Set in the Tokugawa (or Edo) period, the first in Teruo Ishii's Joys of Torture series opens with a montage portraying a succession of women being decapitated, burnt alive at the stake and torn in two by oxen. The film then adopts a portmanteau approach of three short stories which all culminate in lengthy torture sessions.
In the first, a girl is tortured after an incestuous relationship with her brother and suspended upside-down with her head immersed in the sea until she drowns. Secondly, sexual shenanigans at a nunnery lead to fun with a bathtub of leeches, chili peppers applied between the legs, branding and multiple crucifixions. In the final and most substantial of the three stories, a sadistic torturer criticises the work of a tattoo artist who has attempted to portray the expression of woman in pain. For the artist's next masterpiece, the torturer offers to demonstrate what this expression really looks like by allowing him to sketch a selection of Europeans accused of entering Japan with the aim of spreading Christianity. In the end it is the face of the torturer that ends up being portrayed in the resulting tattoo.
Whatever accusations of misogyny or bad taste can be leveled at this film, it is ultimately a product of its time. During the late 60s, as censorship patterns relaxed around the world, films such as these were made the world over to pander to audiences clamouring for more and more excesses in their desire to be shocked. Whether in the increasingly sadistic work of Jess Franco in Europe, the low-budget gore films of US independent practitioners such as Robert L. Frost and Andy Milligan, or even the increasing levels of sex and violence in Hammer's films, the boundaries of sadism and nudity were constantly being pushed as an easy way of getting people into cinemas against the now firmly established threat of television.
The rather exploitative video packaging which accompanies this Japan Shock Video release seems to suggest stomach-churning scenes of wall-to-wall sex and sadism. In fact, they're selling this film short by a considerable margin. For a start, like its European contemporaries (for example, Michael Reeves' Witchfinder General, 1968; Adrian Hoven's Mark of the Devil, 1969; or Jess Franco's The Bloody Judge, 1969), the camera remains fairly distanced from the proceedings rather than lurching into extreme gory close-ups, though admittedly the torture scenes here are a little more abundant. By today's standards the special effects, though fairly effective, look basic and perfunctory and the nudity mild.
However, what sets Japanese films of this type apart from similarly conceived offerings from around the world are the higher production values resulting from the conditions under which they were made. Japanese cinema during this time was completely dominated by the studio system. Directors were merely required to churn out a given number of films a year, and as long as the films made money they were afforded a moderate budget and a considerable degree of autonomy.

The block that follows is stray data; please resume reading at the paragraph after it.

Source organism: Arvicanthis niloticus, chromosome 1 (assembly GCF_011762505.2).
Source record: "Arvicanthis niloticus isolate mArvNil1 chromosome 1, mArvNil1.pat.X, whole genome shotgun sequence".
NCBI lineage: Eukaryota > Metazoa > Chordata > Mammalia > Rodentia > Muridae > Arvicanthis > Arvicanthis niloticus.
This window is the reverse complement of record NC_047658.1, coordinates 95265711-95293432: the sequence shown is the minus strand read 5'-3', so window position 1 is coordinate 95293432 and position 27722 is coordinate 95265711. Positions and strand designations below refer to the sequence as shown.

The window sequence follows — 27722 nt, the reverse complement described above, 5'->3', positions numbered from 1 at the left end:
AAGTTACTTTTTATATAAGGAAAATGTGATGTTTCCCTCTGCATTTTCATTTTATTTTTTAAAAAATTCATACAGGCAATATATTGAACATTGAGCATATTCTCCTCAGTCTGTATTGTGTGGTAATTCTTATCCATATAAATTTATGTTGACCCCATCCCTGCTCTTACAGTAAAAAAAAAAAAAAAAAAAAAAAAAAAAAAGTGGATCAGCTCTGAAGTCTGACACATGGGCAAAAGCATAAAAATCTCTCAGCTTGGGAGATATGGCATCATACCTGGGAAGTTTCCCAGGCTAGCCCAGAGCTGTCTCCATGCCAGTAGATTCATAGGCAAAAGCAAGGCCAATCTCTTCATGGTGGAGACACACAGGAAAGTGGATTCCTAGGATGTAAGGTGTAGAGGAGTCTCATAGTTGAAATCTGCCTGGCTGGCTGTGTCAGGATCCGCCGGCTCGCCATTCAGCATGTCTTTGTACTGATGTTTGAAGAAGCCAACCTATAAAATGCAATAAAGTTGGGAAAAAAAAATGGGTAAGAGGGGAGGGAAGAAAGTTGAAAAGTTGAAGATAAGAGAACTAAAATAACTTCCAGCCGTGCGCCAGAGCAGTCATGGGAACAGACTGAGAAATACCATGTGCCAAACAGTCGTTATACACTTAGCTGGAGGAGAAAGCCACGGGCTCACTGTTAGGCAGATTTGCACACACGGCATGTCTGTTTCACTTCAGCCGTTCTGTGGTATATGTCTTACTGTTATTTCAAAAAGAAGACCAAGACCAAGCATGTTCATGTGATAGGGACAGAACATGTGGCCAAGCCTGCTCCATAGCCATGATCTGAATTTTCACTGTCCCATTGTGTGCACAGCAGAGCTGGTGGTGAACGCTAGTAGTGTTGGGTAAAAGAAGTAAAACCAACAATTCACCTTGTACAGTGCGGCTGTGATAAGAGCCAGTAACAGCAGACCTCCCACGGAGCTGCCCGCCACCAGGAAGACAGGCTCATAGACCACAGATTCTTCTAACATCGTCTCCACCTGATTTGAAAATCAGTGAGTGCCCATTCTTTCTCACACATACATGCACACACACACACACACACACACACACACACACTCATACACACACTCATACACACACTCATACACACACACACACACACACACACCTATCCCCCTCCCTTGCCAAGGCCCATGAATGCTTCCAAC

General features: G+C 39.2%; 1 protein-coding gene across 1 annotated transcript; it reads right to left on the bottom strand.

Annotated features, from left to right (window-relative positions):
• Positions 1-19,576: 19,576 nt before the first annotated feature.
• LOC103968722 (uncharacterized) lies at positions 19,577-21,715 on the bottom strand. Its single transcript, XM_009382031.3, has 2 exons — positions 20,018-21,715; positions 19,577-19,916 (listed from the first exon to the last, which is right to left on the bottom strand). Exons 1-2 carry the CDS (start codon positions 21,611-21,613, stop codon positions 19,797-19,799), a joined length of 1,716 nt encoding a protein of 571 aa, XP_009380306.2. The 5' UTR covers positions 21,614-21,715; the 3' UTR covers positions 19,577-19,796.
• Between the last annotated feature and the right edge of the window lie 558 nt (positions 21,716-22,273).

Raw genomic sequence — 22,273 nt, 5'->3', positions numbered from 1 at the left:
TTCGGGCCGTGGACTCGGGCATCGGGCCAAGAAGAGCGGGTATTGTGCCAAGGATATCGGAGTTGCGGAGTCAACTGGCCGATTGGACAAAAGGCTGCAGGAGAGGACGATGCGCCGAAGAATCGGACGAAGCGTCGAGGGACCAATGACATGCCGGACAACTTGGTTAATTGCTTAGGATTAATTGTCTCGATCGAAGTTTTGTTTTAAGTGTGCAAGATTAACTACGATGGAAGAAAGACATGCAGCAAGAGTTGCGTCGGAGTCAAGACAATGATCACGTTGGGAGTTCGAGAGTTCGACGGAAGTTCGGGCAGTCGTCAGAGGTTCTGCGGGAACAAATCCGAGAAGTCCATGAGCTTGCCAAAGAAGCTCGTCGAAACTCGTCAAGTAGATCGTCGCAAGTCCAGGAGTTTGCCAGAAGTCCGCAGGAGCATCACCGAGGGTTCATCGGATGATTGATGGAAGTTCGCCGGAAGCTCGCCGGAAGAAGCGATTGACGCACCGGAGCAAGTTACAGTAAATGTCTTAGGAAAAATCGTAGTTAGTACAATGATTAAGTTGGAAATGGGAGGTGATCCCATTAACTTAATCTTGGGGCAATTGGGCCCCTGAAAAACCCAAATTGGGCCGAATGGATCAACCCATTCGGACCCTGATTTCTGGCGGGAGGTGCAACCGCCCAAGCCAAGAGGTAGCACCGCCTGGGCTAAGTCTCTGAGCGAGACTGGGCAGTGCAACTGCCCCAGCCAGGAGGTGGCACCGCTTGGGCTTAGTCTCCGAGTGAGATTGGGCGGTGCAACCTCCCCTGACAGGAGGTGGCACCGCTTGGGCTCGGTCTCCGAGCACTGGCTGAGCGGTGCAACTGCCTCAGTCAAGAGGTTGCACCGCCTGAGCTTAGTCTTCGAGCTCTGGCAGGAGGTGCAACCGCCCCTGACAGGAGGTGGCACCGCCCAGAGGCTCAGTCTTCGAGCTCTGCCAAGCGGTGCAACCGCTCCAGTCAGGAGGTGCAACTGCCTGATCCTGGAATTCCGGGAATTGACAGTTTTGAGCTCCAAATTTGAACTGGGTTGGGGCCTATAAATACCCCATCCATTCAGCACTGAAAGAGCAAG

Because of the consequent financial and professional resources, technical expertise and wider distribution opportunities available under such a system, the Toei-produced Shogun's Joy of Torture looks a good degree more polished than films of this type made outside of Japan and hardly plumbing the tacky, self-conscious depths of later Occidental sex and sadism spectacles like Don Edmonds' Ilsa - She Wolf of the SS (1974) and its sequels. With its colourful art direction, polished cinematography and sombre funereal death march soundtrack, it is undeniably well made.
Straight-faced sado-sexual fantasies such as this and such contemporaries as Woman's Prison (Hiroku Ona-Ro, 1967 - Akira Inoue) and Violated Angels (Okasaretu Byakui, 1967 - Koji Wakamatsu) therefore became, and still are, a commercially viable staple of Japanese cinema, mutating into the more overt SM-heavy 'ero-gro' (erotic grotesque) fare by way of the Nikkatsu Roman Porno films of the 70s.
Technical merits aside, what is most striking about Shogun's Joy of Torture is the literal sombre seriousness of the exercise. Historical veracity is the order of the day, and as such there's an almost academic coldness to the film not found in similarly pitched films made in either Europe or the US. It spawned a quick succession of sequels from director Ishii, all trading on the images of women being broken, branded and bound: Tokugawa: Woman Genealogy (1968); Tokugawa Tattoo History ('69); Decadent Edo Women Genealogy: Brutality, Abnormal, Abusive ('69); Shameless: Abnormal and Abusive Love ('69); Meija Era, Taisho Era, Showa Era: Grotesque Cases of Cruelty to Women ('69); Yakuza Torture History: Lynching! ('69); Porno Samurai Theatre: Bohachi Code of Honour ('73).